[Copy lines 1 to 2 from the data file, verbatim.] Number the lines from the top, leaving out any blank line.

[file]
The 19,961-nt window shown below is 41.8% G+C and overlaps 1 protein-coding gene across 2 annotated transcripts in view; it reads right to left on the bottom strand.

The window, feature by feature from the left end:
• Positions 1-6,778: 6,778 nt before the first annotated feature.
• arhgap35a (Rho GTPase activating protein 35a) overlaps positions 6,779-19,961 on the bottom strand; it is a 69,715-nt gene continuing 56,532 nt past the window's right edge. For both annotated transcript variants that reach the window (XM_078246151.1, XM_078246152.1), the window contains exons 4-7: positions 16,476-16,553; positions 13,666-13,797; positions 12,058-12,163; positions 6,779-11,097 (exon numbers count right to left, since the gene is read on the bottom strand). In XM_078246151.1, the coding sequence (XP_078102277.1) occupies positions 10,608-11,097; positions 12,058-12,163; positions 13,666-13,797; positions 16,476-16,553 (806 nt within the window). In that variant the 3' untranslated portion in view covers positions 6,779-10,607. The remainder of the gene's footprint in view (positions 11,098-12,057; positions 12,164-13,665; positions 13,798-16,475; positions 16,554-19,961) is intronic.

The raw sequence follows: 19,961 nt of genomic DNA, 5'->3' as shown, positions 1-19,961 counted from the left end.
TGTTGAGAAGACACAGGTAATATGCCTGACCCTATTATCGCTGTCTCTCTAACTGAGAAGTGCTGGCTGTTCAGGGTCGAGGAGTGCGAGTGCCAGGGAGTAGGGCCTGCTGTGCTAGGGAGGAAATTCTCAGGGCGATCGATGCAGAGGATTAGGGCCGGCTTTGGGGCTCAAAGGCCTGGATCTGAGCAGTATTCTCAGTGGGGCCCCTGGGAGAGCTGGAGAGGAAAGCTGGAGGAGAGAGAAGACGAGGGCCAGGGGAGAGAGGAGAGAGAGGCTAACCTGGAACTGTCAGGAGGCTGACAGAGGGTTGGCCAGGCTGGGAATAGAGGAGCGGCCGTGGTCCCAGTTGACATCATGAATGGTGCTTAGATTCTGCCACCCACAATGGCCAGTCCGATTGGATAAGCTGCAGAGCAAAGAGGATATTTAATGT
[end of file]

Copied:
The 19,961-nt window shown below is 41.8% G+C and overlaps 1 protein-coding gene across 2 annotated transcripts in view; it reads right to left on the bottom strand.

The window, feature by feature from the left end: